Why country singers are the chroniclers of our age
A new generation of female singers are rejecting patriotic tub-thumping and documenting the dark heart of rural America.
This article is a preview from the Spring 2017 edition of New Humanist. You can find out more and subscribe here.
Country is usually thought of as a conservative genre – politically, if not musically. Its most successful performers this century have been all-American, right-leaning patriots such as Toby Keith, one of the few high-profile artists to perform at an inauguration concert for Donald Trump in January. But even that was an unusual move: perhaps mindful of the way in which the Dixie Chicks’ on-stage criticism of George W Bush in 2003 torpedoed their career, the past year has seen the industry’s biggest names keep their lips firmly zipped on party political matters.
But country has always had a radical streak on social issues, from Loretta Lynn’s 1975 ode to birth control “The Pill” to the defiant sex worker who narrates her life on Bobbie Gentry’s 1970 hit “Fancy” – and this decade has seen the rise of a loosely linked cohort of songwriters who have revived the truth-to-power storytelling flame. Among them are Kacey Musgraves, a Texan whose 2013 breakthrough courted liberal audiences by sneering at small-town hypocrisy while embracing gay marriage and casual joints of weed; Brandy Clark, the backroom songwriter who found herself in the spotlight when her songs were deemed too risky for established artists to take on; and Angaleena Presley, the daughter of a Kentucky coal miner, whose solo debut found her standing up for trade unions while railing against Big Pharma.
Inevitably, they’ve been tagged as a new feminist wave of country talent by the music press. Musgraves in particular has ploughed a crossover-friendly furrow, full of tolerant liberalism and exhortations to keep out of other people’s business. And Clark’s sexuality – like her regular songwriting partner Shane McAnally, she is gay – marks her out as a rarity in the Nashville scene. But to cast this new generation simply as rebels against conservatism is to miss half the story: their wider project is not to tear down the world that made them, but to document it honestly – a strung-out rural America that’s already been torn down.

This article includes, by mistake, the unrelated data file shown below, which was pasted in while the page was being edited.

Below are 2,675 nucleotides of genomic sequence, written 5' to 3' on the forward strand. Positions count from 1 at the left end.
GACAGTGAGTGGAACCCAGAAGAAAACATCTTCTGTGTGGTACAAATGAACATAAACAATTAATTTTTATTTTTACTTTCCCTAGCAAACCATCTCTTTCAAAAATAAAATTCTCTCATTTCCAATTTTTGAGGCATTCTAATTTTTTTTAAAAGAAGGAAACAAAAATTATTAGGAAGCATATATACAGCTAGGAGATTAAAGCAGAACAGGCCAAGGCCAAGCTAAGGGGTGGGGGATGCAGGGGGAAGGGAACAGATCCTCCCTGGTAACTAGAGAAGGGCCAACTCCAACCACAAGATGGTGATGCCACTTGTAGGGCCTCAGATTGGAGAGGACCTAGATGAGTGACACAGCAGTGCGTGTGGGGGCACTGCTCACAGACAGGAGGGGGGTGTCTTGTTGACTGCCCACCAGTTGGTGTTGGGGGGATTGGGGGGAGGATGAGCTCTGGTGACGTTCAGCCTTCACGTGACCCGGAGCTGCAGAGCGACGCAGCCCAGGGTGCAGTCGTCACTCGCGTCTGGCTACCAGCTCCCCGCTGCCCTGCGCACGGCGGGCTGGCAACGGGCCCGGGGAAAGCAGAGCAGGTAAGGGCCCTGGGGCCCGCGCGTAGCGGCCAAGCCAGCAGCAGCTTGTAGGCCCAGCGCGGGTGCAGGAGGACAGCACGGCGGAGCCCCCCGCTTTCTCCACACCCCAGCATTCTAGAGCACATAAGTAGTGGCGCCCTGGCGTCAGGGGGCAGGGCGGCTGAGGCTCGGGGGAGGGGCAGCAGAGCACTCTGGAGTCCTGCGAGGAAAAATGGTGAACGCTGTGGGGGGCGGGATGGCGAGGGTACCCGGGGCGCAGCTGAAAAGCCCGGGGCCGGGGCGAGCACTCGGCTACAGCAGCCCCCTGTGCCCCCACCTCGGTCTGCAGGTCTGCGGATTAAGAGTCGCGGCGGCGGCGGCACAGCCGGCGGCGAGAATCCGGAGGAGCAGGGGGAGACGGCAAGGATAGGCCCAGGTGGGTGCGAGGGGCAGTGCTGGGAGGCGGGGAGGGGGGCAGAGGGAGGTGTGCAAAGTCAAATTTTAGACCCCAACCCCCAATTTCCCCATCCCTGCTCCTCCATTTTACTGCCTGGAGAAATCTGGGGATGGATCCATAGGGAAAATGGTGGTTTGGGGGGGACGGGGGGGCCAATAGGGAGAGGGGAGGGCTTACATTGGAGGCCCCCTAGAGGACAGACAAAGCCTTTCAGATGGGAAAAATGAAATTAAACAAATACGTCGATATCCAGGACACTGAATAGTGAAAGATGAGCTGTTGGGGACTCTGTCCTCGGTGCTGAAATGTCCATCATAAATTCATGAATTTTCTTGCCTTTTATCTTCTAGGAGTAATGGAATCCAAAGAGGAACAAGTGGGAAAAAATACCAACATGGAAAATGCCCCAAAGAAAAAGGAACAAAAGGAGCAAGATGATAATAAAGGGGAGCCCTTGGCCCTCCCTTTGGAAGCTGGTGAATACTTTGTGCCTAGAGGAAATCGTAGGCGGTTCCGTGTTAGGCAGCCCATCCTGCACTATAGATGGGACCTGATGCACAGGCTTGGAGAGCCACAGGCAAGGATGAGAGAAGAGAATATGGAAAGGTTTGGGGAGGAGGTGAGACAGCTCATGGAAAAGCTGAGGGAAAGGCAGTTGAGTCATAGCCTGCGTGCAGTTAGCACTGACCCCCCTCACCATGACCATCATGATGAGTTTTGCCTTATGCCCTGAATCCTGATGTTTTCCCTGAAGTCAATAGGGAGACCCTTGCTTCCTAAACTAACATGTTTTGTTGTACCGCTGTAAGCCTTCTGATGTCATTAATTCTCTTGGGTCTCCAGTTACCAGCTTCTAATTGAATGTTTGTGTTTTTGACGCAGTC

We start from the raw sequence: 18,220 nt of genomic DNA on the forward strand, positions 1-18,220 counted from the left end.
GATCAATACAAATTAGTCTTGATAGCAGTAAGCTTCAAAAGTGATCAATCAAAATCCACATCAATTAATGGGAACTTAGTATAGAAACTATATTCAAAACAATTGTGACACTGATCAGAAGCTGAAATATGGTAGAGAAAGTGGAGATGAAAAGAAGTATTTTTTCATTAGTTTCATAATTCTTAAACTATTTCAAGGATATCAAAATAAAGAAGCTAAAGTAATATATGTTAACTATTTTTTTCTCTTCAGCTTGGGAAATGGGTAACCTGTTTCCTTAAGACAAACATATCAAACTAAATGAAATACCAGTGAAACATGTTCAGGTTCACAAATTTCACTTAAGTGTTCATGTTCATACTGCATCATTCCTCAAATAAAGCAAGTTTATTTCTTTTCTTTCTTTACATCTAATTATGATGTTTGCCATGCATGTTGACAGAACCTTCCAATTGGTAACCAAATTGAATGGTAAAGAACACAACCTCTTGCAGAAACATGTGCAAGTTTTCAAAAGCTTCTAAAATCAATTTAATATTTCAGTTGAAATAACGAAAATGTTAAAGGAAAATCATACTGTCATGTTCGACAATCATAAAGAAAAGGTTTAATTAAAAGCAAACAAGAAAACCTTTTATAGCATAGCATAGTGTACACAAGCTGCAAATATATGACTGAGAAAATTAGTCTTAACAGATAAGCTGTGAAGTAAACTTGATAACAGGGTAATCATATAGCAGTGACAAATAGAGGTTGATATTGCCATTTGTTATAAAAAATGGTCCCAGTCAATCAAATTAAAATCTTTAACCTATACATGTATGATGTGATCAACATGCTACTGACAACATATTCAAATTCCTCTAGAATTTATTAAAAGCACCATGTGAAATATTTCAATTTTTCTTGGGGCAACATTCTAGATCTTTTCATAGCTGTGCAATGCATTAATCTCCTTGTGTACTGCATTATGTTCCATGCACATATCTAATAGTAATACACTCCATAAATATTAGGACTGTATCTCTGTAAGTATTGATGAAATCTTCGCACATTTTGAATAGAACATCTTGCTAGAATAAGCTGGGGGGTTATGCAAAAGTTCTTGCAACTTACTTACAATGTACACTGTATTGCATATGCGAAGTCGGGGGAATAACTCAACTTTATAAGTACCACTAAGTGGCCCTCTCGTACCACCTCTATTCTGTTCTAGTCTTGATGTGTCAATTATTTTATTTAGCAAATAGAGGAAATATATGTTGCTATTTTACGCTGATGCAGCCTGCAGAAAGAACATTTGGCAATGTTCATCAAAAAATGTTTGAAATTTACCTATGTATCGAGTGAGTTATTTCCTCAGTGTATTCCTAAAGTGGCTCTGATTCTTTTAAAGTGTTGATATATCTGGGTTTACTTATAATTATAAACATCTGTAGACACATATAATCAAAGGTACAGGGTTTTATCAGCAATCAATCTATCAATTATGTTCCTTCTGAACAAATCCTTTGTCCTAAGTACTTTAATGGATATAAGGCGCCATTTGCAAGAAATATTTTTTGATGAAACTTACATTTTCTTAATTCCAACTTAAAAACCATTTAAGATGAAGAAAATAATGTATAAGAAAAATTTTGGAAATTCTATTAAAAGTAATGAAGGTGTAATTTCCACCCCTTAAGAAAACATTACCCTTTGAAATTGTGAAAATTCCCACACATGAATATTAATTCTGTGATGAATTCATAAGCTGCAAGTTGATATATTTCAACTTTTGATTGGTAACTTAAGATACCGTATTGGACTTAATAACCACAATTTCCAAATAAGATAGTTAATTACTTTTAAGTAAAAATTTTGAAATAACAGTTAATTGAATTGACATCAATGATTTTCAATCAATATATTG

The first ripples were set off by Miranda Lambert, whose accounts of troubles from domestic violence to the beauty myth not only sent her to stardom – presently, she’s country music’s equivalent of Beyoncé – but set a bold, raging archetype for women performers. On her debut single, 2005’s “Kerosene”, she threatened to take a match to prim and proper high society; two years later, a shotgun awaited an abusive partner on “Gunpowder and Lead”. Lambert also promoted other young female singers, an expression of solidarity in an era when country radio is dominated by male voices. Musgraves and Clark both garnered their first major writing credits on her records, while in 2011 Lambert formed Pistol Annies, a country girl group comprising herself and two then unknown singers: Presley and Ashley Monroe.
Their debut, Hell on Heels, was superficially slight but revealed itself to be one of that era’s finest recession albums. The theme of rural poverty pervades every song, and even the album shifts in mood: the optimistic, folksy whistling of “Lemon Drop” can’t disguise brittleness as the singers reel off a list of everything they can’t afford. The despairing narrator of “Housewife’s Prayer” turns defiant on “Takin’ Pills” as she numbs her pain.